News out of the Wall Street Journal has Avaya contemplating a Chapter 11 bankruptcy filing and selling off its call center unit.
The problem with Avaya is it is over-leveraged, which we will be saying about many telecom companies in the coming two years. The on-premise or hardware PBX business did not fold like everyone thought. However, it didn't grow either. It slowly declined at about 3% per year.
Before its user conference, Broadsoft announced that it had hit 15 million licenses. According to Elka Popova, "The BroadSoft installed base is hosted IP telephony seats, fully-loaded UCaaS seats and business VoIP lines." So that just means licenses - even for SIP Trunks. About 3 million of those belong to Windstream and XO (1 million and 2 million SIP trunks respectively.) Who knows how many actual hosted seats there are.
Cisco has one-third that. Office365 is at 70 million users. All of that eats into, not just Avaya, but everyone.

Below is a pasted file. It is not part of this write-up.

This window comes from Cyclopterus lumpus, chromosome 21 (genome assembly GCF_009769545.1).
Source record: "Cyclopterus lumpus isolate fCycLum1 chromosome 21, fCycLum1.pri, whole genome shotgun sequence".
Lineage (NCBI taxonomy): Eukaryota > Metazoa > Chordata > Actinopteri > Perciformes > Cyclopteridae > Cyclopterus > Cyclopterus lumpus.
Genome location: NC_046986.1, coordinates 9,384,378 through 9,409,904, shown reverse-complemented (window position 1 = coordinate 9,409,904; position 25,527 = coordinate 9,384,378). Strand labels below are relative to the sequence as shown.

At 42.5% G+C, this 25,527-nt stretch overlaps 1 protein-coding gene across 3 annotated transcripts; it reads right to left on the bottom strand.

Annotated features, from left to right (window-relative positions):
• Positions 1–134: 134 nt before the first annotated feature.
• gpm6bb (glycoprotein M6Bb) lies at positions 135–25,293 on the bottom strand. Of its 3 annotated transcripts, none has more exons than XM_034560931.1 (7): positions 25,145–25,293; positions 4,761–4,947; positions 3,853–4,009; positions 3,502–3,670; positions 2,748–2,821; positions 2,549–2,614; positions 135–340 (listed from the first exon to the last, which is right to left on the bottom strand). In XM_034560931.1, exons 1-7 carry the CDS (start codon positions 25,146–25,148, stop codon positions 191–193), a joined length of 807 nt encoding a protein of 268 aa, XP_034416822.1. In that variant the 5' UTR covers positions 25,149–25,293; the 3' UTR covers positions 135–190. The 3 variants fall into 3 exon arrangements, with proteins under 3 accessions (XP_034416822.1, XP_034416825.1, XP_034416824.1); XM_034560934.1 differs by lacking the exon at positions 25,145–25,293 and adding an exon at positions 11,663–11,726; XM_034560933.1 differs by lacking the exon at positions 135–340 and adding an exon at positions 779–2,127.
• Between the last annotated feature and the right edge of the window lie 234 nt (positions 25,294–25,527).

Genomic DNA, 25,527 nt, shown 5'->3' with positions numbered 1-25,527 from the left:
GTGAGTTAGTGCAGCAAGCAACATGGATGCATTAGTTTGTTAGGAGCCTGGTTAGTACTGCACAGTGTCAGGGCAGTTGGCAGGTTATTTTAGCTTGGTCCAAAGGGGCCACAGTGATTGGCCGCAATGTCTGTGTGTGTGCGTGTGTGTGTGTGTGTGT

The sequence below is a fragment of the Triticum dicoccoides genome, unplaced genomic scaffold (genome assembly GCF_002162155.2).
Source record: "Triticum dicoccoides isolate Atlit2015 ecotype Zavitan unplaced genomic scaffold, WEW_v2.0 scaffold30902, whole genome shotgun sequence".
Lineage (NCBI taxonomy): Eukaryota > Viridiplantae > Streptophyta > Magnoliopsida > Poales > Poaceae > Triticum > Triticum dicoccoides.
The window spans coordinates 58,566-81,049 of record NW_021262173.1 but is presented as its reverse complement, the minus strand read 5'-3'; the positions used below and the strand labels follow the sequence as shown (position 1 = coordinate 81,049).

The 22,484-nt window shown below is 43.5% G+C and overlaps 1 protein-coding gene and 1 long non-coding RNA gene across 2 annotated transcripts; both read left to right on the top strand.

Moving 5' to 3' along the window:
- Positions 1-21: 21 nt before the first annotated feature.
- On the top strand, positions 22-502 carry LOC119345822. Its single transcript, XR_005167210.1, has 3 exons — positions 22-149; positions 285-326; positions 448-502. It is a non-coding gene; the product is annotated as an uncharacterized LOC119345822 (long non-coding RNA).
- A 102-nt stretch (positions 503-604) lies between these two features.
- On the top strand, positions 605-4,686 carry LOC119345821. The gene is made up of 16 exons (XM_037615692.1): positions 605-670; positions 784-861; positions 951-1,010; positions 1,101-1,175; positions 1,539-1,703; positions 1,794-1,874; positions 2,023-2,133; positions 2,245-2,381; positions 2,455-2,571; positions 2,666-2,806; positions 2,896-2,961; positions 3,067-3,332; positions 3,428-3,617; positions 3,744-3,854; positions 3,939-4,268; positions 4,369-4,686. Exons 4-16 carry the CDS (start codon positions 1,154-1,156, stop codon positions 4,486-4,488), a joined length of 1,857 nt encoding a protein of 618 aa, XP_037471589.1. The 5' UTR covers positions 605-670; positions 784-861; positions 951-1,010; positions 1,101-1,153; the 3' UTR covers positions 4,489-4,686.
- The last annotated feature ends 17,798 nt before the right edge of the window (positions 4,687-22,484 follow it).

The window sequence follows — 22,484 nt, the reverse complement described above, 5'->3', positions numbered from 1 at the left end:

Avaya's transition to cloud was slow and clunky. Mitel wasn't smoother but it was faster. It looked like the hardware folks - Zultys, Mitel, Avaya, NEC, Siemens, ININ - were content to keep on trucking. They treated Hosted PBX much like MSO's treat cord-cutting - deny, deny, deny - until it bites you in the ass! Then you get the lawyers, bankers and start filing BK.
"Spun off from Lucent Technologies in 2000, Avaya was a publicly traded company until 2007, when it was taken private by Silver Lake Partners and TPG Capital for more than $8 billion." [source] $8 Billion about 9 years ago. In the meantime, they did acquire a few companies, including some Nortel assets.
Channele2e reports, "software and cloud revenues aren't growing quickly enough to offset falling hardware revenues. Total Q2 revenue was $904 million, down $54 million compared to the prior quarter, and down $91 million year-over-year, as demand for unified communications products continued to contract, Avaya said."
They have been talking about an IPO or spinning off Zang or selling off a division like Networking or Call Center. We'll see what happens.